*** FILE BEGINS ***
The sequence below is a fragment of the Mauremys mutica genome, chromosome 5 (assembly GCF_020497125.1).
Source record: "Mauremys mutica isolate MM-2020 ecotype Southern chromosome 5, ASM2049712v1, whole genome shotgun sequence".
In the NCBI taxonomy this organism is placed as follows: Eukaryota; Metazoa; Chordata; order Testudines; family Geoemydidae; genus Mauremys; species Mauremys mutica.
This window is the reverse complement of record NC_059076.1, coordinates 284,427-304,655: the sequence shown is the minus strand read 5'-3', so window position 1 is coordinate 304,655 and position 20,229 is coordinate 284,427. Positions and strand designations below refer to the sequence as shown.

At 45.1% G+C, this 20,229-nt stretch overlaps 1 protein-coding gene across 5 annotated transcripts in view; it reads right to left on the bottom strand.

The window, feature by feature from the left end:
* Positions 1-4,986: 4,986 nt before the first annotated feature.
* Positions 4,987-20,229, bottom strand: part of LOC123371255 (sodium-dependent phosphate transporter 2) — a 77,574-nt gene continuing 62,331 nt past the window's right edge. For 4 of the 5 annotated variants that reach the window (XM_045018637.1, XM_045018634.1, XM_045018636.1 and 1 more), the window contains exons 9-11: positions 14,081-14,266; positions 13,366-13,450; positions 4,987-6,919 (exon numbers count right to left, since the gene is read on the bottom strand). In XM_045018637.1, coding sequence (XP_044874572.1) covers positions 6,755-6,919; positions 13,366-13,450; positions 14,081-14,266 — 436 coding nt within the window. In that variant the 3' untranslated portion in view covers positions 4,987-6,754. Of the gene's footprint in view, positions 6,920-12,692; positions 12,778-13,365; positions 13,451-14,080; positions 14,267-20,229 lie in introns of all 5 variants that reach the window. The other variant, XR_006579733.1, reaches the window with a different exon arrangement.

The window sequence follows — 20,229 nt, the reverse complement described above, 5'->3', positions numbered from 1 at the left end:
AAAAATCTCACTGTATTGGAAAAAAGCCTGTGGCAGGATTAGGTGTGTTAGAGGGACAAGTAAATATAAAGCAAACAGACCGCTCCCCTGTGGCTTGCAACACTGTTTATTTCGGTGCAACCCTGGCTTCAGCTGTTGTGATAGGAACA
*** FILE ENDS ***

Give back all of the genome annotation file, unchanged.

The sequence below is a fragment of the Mauremys mutica genome, chromosome 5 (assembly GCF_020497125.1).
Source record: "Mauremys mutica isolate MM-2020 ecotype Southern chromosome 5, ASM2049712v1, whole genome shotgun sequence".
In the NCBI taxonomy this organism is placed as follows: Eukaryota; Metazoa; Chordata; order Testudines; family Geoemydidae; genus Mauremys; species Mauremys mutica.
This window is the reverse complement of record NC_059076.1, coordinates 284,427-304,655: the sequence shown is the minus strand read 5'-3', so window position 1 is coordinate 304,655 and position 20,229 is coordinate 284,427. Positions and strand designations below refer to the sequence as shown.

At 45.1% G+C, this 20,229-nt stretch overlaps 1 protein-coding gene across 5 annotated transcripts in view; it reads right to left on the bottom strand.

The window, feature by feature from the left end:
* Positions 1-4,986: 4,986 nt before the first annotated feature.
* Positions 4,987-20,229, bottom strand: part of LOC123371255 (sodium-dependent phosphate transporter 2) — a 77,574-nt gene continuing 62,331 nt past the window's right edge. For 4 of the 5 annotated variants that reach the window (XM_045018637.1, XM_045018634.1, XM_045018636.1 and 1 more), the window contains exons 9-11: positions 14,081-14,266; positions 13,366-13,450; positions 4,987-6,919 (exon numbers count right to left, since the gene is read on the bottom strand). In XM_045018637.1, coding sequence (XP_044874572.1) covers positions 6,755-6,919; positions 13,366-13,450; positions 14,081-14,266 — 436 coding nt within the window. In that variant the 3' untranslated portion in view covers positions 4,987-6,754. Of the gene's footprint in view, positions 6,920-12,692; positions 12,778-13,365; positions 13,451-14,080; positions 14,267-20,229 lie in introns of all 5 variants that reach the window. The other variant, XR_006579733.1, reaches the window with a different exon arrangement.

The window sequence follows — 20,229 nt, the reverse complement described above, 5'->3', positions numbered from 1 at the left end:
AAAAATCTCACTGTATTGGAAAAAAGCCTGTGGCAGGATTAGGTGTGTTAGAGGGACAAGTAAATATAAAGCAAACAGACCGCTCCCCTGTGGCTTGCAACACTGTTTATTTCGGTGCAACCCTGGCTTCAGCTGTTGTGATAGGAACA